Ricostru: giving new life to heritage



Rico Manchit Au is a rising star in the Chinese fashion industry, known for her brand “RICOSTRU” which she founded in 2011 after completing her Master’s degree from Istituto Marangoni in 2009. Her designs have gained recognition globally and she made history as one of the first Chinese womenswear designers to present her work at the prestigious Milan Fashion Week in 2016, after being personally selected by Giorgio Armani for the world famous Armani/Teatro runway.


Rico’s design aesthetic seamlessly combines “oriental minimalist” visual aesthetics, sharp tailoring, and innovative technology to create a fusion of futurism and orientalism. Her inspiration stems from the concepts of nature, time, and architecture which are evident in her striking designs. 


Her brand “RICOSTRU”, born as a design collective in China in 2011, is named after the Italian word for reconstruction, “ricostruzione”, and embodies her faith in the younger generation’s ability to create and break new boundaries, following a philosophy based on believing in reconstruction as the creative process itself. The brand features a minimalist style with clean lines and luxurious fabrics inspired by nature and unique textures, offering a basic-chic wardrobe that is both comfortable and stylish.


Rico’s distinctive approach to fashion design has earned her a loyal following in the industry and she continues to push the boundaries of what is possible with her innovative and thought-provoking designs.


The Collection


Ricostru’s Autumn/Winter 2023 collection, named “Reconstruction of the ancient path” was recently displayed in the private dining room of the famous Michelin star Restaurant, Cracco located at the center of Milan’s Galleria Vittorio Emmanuele II,  that she transformed into showroom during Milan F/W Women’s Fashion Week. The collection consisted of exceptionally futuristic pieces, with a glimpse of Chinese culture integrated into them through the details. Representing the connection and contrast between the past and the future, the pieces represent a fixed point in time, turning strong architectural references to establish a connection from the past to what lies ahead of us, transcending simple clothing and accessories. The designer’s main inspiration was the rapid industrialization in the world, colliding with the culture and heritage of her birthplace: China. Rico herself describes China as a place where “ancient and future coexists”, claiming the idea of this came to her while thinking of the country’s tea culture, dating thousands of years back, yet still connecting modernity to the past through the tea trees, just like her clothes connect chinese heritage to us, donating it new life through modern designs. 


The garments were mainly made out of synthetic leather, with color schemes consisting of earthy tones such as brown and sage green, coupled with shades of gray and black. Some of the garments had a shiny, metallic appearance imitating metal, reminding how the choice of the color gray for the collection was intended to give a sense of industrialization and construction, a theme repeated in the concrete bricks and walls of factories and buildings found all throughout the showroom. To highlight the strong futuristic idea behind the materials, Rico explained her choice of sustainable fibers and metallic yarn for the brighter metallic pieces, this compound intended to be as futuristic looking as possible to juxtapose even further the historical elements chosen by the designer.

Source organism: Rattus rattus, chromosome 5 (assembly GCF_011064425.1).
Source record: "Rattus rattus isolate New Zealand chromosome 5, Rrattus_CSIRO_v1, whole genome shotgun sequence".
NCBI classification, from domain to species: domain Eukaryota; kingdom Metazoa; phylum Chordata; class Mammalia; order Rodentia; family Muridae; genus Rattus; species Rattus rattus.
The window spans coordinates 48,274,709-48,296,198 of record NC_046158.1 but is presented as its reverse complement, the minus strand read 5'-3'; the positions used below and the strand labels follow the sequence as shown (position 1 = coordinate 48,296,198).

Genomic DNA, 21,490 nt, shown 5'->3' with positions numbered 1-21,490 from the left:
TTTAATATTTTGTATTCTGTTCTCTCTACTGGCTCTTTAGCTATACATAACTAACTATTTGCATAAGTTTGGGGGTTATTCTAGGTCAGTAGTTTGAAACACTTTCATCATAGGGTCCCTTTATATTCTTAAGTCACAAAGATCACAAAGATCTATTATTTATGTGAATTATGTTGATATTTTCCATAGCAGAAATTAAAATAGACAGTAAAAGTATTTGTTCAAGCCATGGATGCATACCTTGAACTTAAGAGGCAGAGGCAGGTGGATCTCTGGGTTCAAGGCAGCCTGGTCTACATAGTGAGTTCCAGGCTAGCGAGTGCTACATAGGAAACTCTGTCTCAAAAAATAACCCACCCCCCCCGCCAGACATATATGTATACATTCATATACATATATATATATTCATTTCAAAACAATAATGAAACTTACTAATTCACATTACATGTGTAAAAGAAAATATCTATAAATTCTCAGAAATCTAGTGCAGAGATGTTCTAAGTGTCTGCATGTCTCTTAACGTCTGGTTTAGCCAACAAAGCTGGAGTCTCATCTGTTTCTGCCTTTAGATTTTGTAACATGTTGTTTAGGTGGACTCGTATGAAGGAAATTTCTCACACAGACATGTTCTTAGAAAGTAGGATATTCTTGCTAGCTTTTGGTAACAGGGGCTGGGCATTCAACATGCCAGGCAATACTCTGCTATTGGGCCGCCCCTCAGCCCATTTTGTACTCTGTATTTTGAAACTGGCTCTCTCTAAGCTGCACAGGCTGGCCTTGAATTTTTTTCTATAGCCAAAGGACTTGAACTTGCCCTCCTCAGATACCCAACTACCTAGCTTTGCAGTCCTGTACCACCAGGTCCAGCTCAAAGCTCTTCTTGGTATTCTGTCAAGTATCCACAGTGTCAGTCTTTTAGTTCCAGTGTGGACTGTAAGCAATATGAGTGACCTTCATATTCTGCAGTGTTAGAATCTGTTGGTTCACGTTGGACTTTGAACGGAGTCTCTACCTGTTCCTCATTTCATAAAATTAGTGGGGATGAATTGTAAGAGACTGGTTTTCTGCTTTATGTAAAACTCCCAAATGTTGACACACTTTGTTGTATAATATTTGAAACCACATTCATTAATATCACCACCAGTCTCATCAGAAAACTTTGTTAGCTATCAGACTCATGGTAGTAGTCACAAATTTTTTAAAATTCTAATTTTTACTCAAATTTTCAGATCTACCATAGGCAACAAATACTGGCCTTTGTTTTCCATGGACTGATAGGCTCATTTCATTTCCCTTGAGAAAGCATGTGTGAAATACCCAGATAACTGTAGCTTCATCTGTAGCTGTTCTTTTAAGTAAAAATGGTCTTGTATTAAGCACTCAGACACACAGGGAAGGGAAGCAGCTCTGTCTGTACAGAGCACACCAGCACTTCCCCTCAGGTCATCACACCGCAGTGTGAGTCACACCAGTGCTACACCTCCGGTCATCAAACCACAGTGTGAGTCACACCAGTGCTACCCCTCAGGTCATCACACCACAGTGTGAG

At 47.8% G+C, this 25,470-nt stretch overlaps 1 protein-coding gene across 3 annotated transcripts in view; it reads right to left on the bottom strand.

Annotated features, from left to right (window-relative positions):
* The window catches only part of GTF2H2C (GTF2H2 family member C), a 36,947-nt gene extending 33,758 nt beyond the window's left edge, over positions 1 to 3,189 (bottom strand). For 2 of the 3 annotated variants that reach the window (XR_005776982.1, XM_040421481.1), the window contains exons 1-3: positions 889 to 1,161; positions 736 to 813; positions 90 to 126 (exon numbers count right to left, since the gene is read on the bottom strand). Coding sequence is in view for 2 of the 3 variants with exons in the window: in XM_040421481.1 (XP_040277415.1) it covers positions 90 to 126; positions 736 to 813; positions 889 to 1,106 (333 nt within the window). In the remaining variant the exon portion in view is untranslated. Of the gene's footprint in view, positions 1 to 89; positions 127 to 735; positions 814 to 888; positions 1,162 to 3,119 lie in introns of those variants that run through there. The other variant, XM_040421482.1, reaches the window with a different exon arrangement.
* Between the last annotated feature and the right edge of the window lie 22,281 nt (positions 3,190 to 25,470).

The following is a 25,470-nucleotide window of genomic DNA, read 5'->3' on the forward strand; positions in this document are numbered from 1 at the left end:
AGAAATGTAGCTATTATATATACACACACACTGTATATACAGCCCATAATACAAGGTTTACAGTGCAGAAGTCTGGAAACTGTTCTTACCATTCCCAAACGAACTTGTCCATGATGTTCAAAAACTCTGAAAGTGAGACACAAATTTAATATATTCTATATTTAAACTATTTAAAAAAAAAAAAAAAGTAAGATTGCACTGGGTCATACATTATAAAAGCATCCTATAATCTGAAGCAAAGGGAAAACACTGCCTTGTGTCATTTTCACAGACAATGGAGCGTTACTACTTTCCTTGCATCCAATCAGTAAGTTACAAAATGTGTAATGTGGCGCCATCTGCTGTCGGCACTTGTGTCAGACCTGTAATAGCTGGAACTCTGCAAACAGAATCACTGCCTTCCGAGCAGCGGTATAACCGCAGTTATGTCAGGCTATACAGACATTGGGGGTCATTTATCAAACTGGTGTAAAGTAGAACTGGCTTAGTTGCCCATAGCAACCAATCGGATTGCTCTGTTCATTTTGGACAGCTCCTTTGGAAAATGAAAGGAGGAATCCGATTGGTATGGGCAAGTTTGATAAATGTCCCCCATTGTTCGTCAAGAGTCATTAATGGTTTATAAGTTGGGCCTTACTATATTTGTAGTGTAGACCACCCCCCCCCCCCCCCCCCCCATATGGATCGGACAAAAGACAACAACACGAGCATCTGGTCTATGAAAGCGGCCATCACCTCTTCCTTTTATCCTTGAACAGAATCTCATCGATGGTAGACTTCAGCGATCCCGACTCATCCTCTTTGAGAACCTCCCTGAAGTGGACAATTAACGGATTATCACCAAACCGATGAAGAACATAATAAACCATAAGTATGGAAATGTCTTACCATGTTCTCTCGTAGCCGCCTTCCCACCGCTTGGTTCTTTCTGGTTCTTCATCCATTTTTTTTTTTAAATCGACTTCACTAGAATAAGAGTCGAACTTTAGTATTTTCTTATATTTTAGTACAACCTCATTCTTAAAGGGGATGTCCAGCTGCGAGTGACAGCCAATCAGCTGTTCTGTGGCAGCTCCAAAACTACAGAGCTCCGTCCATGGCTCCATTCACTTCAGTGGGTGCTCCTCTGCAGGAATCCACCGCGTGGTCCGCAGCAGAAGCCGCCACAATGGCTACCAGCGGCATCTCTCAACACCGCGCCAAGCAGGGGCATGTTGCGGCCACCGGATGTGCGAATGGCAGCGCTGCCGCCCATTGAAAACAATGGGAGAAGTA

The sharp cuts present in each design made the garments appear as architectural structures, touching once more the thread of industrialization and modernization at the base of the collection. Through the usage of hard leather, the dresses stood upright in a stable manner as if they needed no support other than themselves, without draping off of the models’ bodies. A certainly noticeable feature that accessorized almost all of the garments in the presentation were large metal rings, either hanging onto the clothing in various ways or worn as bracelets by the models: these rings, drawn from Chinese clothing culture, were meant to symbolize the past’s link to the industrial pieces. The collection also included many draped shapes hanging so low that they contacted the floor- provoking the idea that although the pieces exist in an industrial world, they would be impossible to wear in a city. Along with clothing, the showroom housed a series of bags on display for the audience: their visual had strong influences on traditional Chinese manufacture, visible in the classic calligraphy elements plastered all over aged leather almost wooden-looking bags, heavily contrasting their clothing counterparts. 


Through modern haircuts, from pixie cuts to bobs and mullets, along with minimal makeup focused on highlighting the sharp lineaments of each model, the designer excellently balanced the futuristic and historical elements of the collection beyond their clothing aspect, allowing her craft to flourish. Rico’s highlighting of her chosen themes went beyond the models and garments when one took a look at the showroom’s setting: the models, as well as the accessories chosen to be displayed to the audience, were presented on rough brick platforms of different heights coupled with large metal plates in the background, all of this in a location characterized by the neo-renaissance style typical in Milan’s city center, creating a symphony of past and future coexisting in a place which used to be the hub of Milan’s trade, now a symbol of bygone times, but once a beating heart of novelties which perfectly summarizes Rico’s creative design.


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